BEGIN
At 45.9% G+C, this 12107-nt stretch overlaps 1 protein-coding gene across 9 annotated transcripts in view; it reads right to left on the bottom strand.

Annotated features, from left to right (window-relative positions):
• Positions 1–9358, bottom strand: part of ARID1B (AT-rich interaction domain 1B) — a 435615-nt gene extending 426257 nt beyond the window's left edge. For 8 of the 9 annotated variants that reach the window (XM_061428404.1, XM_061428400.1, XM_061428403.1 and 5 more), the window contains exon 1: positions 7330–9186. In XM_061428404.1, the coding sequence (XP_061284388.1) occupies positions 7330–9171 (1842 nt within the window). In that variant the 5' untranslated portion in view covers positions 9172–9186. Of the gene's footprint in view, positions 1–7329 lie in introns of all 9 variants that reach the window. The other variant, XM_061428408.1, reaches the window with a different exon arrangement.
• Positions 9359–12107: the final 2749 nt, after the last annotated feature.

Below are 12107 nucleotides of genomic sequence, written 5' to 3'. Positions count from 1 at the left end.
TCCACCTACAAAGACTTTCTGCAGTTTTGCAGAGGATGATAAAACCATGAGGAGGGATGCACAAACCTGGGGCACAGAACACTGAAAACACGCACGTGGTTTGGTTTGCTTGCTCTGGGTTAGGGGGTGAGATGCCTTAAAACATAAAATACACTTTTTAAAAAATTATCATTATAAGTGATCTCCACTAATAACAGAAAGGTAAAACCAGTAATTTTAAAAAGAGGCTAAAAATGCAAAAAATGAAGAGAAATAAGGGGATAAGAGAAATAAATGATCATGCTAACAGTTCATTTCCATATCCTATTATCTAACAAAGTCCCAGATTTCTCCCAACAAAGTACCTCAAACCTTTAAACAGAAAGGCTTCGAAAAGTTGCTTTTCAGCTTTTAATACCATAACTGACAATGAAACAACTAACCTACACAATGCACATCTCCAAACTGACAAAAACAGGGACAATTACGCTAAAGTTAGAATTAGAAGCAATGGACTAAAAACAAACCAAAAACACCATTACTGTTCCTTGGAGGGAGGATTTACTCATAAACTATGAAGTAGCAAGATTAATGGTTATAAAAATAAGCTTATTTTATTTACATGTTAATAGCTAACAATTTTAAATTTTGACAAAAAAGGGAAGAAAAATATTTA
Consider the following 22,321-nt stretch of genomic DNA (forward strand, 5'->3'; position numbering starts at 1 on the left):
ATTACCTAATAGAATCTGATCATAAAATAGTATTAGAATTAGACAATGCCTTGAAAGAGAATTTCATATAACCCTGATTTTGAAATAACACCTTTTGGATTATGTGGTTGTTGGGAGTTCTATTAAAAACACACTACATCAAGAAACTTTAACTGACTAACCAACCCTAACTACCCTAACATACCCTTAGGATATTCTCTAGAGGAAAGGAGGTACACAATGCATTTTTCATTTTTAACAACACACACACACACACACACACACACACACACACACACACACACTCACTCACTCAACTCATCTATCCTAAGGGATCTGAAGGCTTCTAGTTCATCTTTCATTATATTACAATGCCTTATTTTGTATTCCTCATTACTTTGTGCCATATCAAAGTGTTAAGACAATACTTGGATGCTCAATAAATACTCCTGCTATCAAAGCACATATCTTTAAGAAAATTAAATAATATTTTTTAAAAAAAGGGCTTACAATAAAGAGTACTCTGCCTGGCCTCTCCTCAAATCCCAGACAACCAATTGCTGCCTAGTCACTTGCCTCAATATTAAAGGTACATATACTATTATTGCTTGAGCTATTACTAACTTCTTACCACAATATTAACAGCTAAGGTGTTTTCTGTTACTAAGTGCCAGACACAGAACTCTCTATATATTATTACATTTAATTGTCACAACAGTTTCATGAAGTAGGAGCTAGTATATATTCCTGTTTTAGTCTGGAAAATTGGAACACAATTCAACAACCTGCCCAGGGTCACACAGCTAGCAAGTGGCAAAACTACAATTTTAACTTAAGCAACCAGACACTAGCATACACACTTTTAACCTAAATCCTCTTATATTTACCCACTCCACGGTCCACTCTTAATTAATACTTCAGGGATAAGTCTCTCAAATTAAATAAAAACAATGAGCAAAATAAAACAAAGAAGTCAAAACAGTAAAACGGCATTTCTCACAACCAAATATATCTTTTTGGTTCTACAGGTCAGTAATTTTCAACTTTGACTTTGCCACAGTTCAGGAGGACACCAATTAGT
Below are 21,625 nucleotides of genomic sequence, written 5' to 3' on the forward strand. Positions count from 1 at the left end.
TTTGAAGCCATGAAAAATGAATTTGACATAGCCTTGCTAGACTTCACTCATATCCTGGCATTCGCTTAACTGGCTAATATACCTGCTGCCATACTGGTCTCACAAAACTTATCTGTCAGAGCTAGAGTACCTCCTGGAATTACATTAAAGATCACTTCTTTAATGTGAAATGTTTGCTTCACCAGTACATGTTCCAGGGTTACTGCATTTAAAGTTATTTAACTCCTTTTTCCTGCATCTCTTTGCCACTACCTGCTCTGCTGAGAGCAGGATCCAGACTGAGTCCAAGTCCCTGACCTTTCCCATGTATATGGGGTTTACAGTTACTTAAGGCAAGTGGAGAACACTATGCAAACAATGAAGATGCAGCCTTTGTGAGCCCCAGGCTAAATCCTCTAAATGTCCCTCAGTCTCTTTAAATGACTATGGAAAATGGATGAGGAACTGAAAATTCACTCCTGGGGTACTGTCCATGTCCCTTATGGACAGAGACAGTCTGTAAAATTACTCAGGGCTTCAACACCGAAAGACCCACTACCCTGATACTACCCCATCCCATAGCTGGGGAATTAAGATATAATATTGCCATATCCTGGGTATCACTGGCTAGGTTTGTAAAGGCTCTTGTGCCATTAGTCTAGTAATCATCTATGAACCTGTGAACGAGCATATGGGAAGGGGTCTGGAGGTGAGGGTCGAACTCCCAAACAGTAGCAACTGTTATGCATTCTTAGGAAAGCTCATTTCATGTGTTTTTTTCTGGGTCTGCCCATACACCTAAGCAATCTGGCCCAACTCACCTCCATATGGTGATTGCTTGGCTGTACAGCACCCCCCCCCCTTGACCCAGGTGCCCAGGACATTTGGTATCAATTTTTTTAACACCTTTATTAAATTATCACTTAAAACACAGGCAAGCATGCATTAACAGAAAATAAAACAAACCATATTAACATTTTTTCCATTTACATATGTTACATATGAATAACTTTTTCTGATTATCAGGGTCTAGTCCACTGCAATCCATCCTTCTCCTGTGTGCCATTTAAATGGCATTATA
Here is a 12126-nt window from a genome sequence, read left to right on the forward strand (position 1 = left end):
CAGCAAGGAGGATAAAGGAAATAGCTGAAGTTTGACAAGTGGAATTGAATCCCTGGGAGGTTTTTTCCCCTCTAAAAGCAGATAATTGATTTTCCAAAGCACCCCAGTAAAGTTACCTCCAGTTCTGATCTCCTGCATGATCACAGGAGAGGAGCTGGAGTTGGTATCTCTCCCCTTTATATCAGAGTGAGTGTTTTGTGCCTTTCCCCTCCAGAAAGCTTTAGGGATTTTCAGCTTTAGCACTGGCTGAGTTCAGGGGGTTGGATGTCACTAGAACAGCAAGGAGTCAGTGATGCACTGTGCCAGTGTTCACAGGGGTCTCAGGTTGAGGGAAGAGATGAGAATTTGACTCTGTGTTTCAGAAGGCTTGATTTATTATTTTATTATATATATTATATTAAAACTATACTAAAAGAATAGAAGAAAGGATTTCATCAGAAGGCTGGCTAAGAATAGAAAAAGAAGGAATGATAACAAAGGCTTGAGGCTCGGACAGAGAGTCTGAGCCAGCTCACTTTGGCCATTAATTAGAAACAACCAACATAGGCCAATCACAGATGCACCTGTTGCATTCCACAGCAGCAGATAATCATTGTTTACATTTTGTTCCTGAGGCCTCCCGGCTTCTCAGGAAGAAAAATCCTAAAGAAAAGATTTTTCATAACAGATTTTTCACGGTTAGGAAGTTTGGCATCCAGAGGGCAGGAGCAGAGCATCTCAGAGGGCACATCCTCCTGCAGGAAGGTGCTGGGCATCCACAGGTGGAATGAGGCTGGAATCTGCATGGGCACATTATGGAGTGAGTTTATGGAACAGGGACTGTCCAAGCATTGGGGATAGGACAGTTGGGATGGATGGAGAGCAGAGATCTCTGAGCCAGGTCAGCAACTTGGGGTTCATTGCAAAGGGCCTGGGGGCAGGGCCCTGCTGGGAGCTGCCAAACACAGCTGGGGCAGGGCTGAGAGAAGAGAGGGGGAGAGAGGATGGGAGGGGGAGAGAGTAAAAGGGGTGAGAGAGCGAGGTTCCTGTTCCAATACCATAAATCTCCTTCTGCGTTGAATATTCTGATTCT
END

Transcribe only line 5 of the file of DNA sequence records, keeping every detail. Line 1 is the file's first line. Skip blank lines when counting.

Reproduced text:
Below are 12107 nucleotides of genomic sequence, written 5' to 3'. Positions count from 1 at the left end.